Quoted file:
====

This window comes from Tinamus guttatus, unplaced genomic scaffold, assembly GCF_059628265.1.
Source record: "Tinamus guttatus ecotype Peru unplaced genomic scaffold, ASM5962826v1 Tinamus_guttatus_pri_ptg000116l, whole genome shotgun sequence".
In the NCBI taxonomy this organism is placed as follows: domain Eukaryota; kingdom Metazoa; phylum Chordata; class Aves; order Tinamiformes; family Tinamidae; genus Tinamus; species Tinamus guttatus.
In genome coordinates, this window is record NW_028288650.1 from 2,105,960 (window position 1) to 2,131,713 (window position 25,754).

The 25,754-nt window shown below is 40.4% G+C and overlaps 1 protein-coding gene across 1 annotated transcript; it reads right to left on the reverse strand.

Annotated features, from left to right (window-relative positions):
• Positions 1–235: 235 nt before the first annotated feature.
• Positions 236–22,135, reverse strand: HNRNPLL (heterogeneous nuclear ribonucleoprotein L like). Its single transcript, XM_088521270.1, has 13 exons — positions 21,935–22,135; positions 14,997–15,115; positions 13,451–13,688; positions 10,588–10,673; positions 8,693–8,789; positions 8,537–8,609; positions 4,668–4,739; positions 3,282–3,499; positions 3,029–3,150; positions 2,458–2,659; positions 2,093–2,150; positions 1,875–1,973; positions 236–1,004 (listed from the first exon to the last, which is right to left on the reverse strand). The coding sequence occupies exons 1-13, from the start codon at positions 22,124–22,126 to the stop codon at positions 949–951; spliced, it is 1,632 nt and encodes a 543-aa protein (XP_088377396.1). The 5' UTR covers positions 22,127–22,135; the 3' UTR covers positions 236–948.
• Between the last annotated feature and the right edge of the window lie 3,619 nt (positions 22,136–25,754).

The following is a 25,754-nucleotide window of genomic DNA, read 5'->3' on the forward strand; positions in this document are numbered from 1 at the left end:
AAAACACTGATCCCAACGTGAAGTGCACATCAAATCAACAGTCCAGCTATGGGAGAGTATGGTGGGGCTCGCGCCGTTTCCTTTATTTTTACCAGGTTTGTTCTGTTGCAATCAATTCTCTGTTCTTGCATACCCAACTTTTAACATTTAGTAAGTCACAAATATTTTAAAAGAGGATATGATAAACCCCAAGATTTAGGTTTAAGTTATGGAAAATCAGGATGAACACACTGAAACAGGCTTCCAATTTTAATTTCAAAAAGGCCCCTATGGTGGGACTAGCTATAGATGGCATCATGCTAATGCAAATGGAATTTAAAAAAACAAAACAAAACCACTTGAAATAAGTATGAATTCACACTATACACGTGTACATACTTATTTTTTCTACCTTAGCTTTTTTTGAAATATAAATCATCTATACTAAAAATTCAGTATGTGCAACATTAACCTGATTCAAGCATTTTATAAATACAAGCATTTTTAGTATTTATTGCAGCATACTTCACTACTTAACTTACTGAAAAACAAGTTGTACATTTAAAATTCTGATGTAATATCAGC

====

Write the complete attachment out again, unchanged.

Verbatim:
This window comes from Tinamus guttatus, unplaced genomic scaffold, assembly GCF_059628265.1.
Source record: "Tinamus guttatus ecotype Peru unplaced genomic scaffold, ASM5962826v1 Tinamus_guttatus_pri_ptg000116l, whole genome shotgun sequence".
In the NCBI taxonomy this organism is placed as follows: domain Eukaryota; kingdom Metazoa; phylum Chordata; class Aves; order Tinamiformes; family Tinamidae; genus Tinamus; species Tinamus guttatus.
In genome coordinates, this window is record NW_028288650.1 from 2,105,960 (window position 1) to 2,131,713 (window position 25,754).

The 25,754-nt window shown below is 40.4% G+C and overlaps 1 protein-coding gene across 1 annotated transcript; it reads right to left on the reverse strand.

Annotated features, from left to right (window-relative positions):
• Positions 1–235: 235 nt before the first annotated feature.
• Positions 236–22,135, reverse strand: HNRNPLL (heterogeneous nuclear ribonucleoprotein L like). Its single transcript, XM_088521270.1, has 13 exons — positions 21,935–22,135; positions 14,997–15,115; positions 13,451–13,688; positions 10,588–10,673; positions 8,693–8,789; positions 8,537–8,609; positions 4,668–4,739; positions 3,282–3,499; positions 3,029–3,150; positions 2,458–2,659; positions 2,093–2,150; positions 1,875–1,973; positions 236–1,004 (listed from the first exon to the last, which is right to left on the reverse strand). The coding sequence occupies exons 1-13, from the start codon at positions 22,124–22,126 to the stop codon at positions 949–951; spliced, it is 1,632 nt and encodes a 543-aa protein (XP_088377396.1). The 5' UTR covers positions 22,127–22,135; the 3' UTR covers positions 236–948.
• Between the last annotated feature and the right edge of the window lie 3,619 nt (positions 22,136–25,754).

The following is a 25,754-nucleotide window of genomic DNA, read 5'->3' on the forward strand; positions in this document are numbered from 1 at the left end:
AAAACACTGATCCCAACGTGAAGTGCACATCAAATCAACAGTCCAGCTATGGGAGAGTATGGTGGGGCTCGCGCCGTTTCCTTTATTTTTACCAGGTTTGTTCTGTTGCAATCAATTCTCTGTTCTTGCATACCCAACTTTTAACATTTAGTAAGTCACAAATATTTTAAAAGAGGATATGATAAACCCCAAGATTTAGGTTTAAGTTATGGAAAATCAGGATGAACACACTGAAACAGGCTTCCAATTTTAATTTCAAAAAGGCCCCTATGGTGGGACTAGCTATAGATGGCATCATGCTAATGCAAATGGAATTTAAAAAAACAAAACAAAACCACTTGAAATAAGTATGAATTCACACTATACACGTGTACATACTTATTTTTTCTACCTTAGCTTTTTTTGAAATATAAATCATCTATACTAAAAATTCAGTATGTGCAACATTAACCTGATTCAAGCATTTTATAAATACAAGCATTTTTAGTATTTATTGCAGCATACTTCACTACTTAACTTACTGAAAAACAAGTTGTACATTTAAAATTCTGATGTAATATCAGC